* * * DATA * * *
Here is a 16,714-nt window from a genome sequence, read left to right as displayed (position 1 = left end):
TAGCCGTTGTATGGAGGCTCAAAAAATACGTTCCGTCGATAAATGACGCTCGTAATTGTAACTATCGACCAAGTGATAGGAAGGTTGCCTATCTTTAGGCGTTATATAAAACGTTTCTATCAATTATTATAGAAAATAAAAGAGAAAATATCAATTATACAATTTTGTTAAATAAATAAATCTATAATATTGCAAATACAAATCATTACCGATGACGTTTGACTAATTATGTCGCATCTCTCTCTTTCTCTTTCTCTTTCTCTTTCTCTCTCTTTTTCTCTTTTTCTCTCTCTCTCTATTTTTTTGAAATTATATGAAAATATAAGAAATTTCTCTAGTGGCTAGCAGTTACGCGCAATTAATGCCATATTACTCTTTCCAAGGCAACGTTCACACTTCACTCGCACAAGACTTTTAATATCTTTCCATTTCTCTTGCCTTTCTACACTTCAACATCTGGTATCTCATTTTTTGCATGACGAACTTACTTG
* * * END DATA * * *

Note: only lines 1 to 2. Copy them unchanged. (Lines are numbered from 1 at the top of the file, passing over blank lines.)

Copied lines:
Here is a 16,714-nt window from a genome sequence, read left to right as displayed (position 1 = left end):
TAGCCGTTGTATGGAGGCTCAAAAAATACGTTCCGTCGATAAATGACGCTCGTAATTGTAACTATCGACCAAGTGATAGGAAGGTTGCCTATCTTTAGGCGTTATATAAAACGTTTCTATCAATTATTATAGAAAATAAAAGAGAAAATATCAATTATACAATTTTGTTAAATAAATAAATCTATAATATTGCAAATACAAATCATTACCGATGACGTTTGACTAATTATGTCGCATCTCTCTCTTTCTCTTTCTCTTTCTCTTTCTCTCTCTTTTTCTCTTTTTCTCTCTCTCTCTATTTTTTTGAAATTATATGAAAATATAAGAAATTTCTCTAGTGGCTAGCAGTTACGCGCAATTAATGCCATATTACTCTTTCCAAGGCAACGTTCACACTTCACTCGCACAAGACTTTTAATATCTTTCCATTTCTCTTGCCTTTCTACACTTCAACATCTGGTATCTCATTTTTTGCATGACGAACTTACTTG